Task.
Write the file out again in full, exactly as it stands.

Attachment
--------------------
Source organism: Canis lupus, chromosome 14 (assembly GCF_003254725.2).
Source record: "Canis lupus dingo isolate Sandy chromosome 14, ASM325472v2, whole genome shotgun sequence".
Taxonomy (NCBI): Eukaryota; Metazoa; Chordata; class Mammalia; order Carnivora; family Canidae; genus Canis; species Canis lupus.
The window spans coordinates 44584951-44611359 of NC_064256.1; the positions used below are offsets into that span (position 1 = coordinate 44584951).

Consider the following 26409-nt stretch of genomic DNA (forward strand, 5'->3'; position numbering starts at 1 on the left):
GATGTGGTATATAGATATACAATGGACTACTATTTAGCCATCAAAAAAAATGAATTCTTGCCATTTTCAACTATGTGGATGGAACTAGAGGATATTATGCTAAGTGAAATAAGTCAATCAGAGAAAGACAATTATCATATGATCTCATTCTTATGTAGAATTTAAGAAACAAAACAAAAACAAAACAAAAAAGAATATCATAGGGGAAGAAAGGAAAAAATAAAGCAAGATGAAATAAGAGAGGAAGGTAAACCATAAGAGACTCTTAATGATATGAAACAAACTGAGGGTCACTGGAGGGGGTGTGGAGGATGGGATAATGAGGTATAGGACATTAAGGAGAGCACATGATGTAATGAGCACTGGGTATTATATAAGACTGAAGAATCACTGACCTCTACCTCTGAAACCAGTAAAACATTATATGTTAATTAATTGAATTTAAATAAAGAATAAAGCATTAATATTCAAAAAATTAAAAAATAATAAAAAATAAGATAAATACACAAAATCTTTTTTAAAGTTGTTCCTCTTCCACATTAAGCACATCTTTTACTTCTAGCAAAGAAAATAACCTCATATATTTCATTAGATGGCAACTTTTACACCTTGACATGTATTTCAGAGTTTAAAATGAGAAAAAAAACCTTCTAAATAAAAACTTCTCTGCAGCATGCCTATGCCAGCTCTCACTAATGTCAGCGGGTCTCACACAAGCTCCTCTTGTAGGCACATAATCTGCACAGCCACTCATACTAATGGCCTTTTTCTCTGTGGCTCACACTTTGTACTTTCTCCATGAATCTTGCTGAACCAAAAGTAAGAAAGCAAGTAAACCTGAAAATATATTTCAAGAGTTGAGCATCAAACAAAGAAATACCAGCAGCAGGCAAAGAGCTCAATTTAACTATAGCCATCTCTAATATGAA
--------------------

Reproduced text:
Source organism: Canis lupus, chromosome 14 (assembly GCF_003254725.2).
Source record: "Canis lupus dingo isolate Sandy chromosome 14, ASM325472v2, whole genome shotgun sequence".
Taxonomy (NCBI): Eukaryota; Metazoa; Chordata; class Mammalia; order Carnivora; family Canidae; genus Canis; species Canis lupus.
The window spans coordinates 44584951-44611359 of NC_064256.1; the positions used below are offsets into that span (position 1 = coordinate 44584951).

Consider the following 26409-nt stretch of genomic DNA (forward strand, 5'->3'; position numbering starts at 1 on the left):
GATGTGGTATATAGATATACAATGGACTACTATTTAGCCATCAAAAAAAATGAATTCTTGCCATTTTCAACTATGTGGATGGAACTAGAGGATATTATGCTAAGTGAAATAAGTCAATCAGAGAAAGACAATTATCATATGATCTCATTCTTATGTAGAATTTAAGAAACAAAACAAAAACAAAACAAAAAAGAATATCATAGGGGAAGAAAGGAAAAAATAAAGCAAGATGAAATAAGAGAGGAAGGTAAACCATAAGAGACTCTTAATGATATGAAACAAACTGAGGGTCACTGGAGGGGGTGTGGAGGATGGGATAATGAGGTATAGGACATTAAGGAGAGCACATGATGTAATGAGCACTGGGTATTATATAAGACTGAAGAATCACTGACCTCTACCTCTGAAACCAGTAAAACATTATATGTTAATTAATTGAATTTAAATAAAGAATAAAGCATTAATATTCAAAAAATTAAAAAATAATAAAAAATAAGATAAATACACAAAATCTTTTTTAAAGTTGTTCCTCTTCCACATTAAGCACATCTTTTACTTCTAGCAAAGAAAATAACCTCATATATTTCATTAGATGGCAACTTTTACACCTTGACATGTATTTCAGAGTTTAAAATGAGAAAAAAAACCTTCTAAATAAAAACTTCTCTGCAGCATGCCTATGCCAGCTCTCACTAATGTCAGCGGGTCTCACACAAGCTCCTCTTGTAGGCACATAATCTGCACAGCCACTCATACTAATGGCCTTTTTCTCTGTGGCTCACACTTTGTACTTTCTCCATGAATCTTGCTGAACCAAAAGTAAGAAAGCAAGTAAACCTGAAAATATATTTCAAGAGTTGAGCATCAAACAAAGAAATACCAGCAGCAGGCAAAGAGCTCAATTTAACTATAGCCATCTCTAATATGAA